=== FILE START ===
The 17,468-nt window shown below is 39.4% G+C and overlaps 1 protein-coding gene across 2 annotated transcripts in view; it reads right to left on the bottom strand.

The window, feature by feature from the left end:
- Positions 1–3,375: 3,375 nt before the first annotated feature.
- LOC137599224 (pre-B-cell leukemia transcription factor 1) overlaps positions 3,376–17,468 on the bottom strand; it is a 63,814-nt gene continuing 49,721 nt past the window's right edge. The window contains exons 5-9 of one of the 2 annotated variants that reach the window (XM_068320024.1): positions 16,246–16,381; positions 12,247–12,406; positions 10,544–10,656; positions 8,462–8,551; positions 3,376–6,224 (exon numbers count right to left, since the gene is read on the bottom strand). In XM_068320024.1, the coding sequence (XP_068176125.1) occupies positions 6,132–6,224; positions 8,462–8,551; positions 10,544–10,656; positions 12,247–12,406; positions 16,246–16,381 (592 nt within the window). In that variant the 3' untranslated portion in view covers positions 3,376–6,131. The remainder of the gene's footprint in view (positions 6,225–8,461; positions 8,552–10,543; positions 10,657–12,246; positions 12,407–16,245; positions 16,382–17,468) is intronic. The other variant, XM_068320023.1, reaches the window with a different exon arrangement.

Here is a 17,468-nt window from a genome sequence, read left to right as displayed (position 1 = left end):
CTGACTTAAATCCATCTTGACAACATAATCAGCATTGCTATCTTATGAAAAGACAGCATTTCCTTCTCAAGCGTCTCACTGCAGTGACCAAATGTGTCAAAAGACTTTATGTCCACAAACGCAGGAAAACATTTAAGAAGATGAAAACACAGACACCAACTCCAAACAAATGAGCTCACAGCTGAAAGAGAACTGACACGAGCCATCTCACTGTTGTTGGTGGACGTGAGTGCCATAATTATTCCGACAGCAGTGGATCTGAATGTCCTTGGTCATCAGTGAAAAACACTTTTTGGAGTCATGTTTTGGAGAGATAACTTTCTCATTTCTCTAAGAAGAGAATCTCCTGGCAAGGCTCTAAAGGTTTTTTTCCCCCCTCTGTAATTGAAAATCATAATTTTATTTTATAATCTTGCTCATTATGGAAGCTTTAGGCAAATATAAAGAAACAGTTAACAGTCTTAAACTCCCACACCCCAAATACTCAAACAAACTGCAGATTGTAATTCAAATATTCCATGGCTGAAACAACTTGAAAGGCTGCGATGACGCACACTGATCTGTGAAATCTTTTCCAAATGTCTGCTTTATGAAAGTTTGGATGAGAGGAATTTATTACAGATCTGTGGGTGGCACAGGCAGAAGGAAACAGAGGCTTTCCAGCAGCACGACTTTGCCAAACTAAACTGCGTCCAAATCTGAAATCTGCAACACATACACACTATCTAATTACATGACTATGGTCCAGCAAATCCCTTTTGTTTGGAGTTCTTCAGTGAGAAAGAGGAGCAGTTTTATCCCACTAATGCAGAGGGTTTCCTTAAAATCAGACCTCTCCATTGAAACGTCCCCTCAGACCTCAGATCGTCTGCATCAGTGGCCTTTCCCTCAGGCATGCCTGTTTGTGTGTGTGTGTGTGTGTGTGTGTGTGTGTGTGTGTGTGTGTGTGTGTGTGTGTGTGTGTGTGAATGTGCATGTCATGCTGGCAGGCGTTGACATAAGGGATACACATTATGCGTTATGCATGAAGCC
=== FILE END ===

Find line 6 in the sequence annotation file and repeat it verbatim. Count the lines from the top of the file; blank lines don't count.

CTGACTTAAATCCATCTTGACAACATAATCAGCATTGCTATCTTATGAAAAGACAGCATTTCCTTCTCAAGCGTCTCACTGCAGTGACCAAATGTGTCAAAAGACTTTATGTCCACAAACGCAGGAAAACATTTAAGAAGATGAAAACACAGACACCAACTCCAAACAAATGAGCTCACAGCTGAAAGAGAACTGACACGAGCCATCTCACTGTTGTTGGTGGACGTGAGTGCCATAATTATTCCGACAGCAGTGGATCTGAATGTCCTTGGTCATCAGTGAAAAACACTTTTTGGAGTCATGTTTTGGAGAGATAACTTTCTCATTTCTCTAAGAAGAGAATCTCCTGGCAAGGCTCTAAAGGTTTTTTTCCCCCCTCTGTAATTGAAAATCATAATTTTATTTTATAATCTTGCTCATTATGGAAGCTTTAGGCAAATATAAAGAAACAGTTAACAGTCTTAAACTCCCACACCCCAAATACTCAAACAAACTGCAGATTGTAATTCAAATATTCCATGGCTGAAACAACTTGAAAGGCTGCGATGACGCACACTGATCTGTGAAATCTTTTCCAAATGTCTGCTTTATGAAAGTTTGGATGAGAGGAATTTATTACAGATCTGTGGGTGGCACAGGCAGAAGGAAACAGAGGCTTTCCAGCAGCACGACTTTGCCAAACTAAACTGCGTCCAAATCTGAAATCTGCAACACATACACACTATCTAATTACATGACTATGGTCCAGCAAATCCCTTTTGTTTGGAGTTCTTCAGTGAGAAAGAGGAGCAGTTTTATCCCACTAATGCAGAGGGTTTCCTTAAAATCAGACCTCTCCATTGAAACGTCCCCTCAGACCTCAGATCGTCTGCATCAGTGGCCTTTCCCTCAGGCATGCCTGTTTGTGTGTGTGTGTGTGTGTGTGTGTGTGTGTGTGTGTGTGTGTGTGTGTGTGTGTGTGTGTGTGAATGTGCATGTCATGCTGGCAGGCGTTGACATAAGGGATACACATTATGCGTTATGCATGAAGCC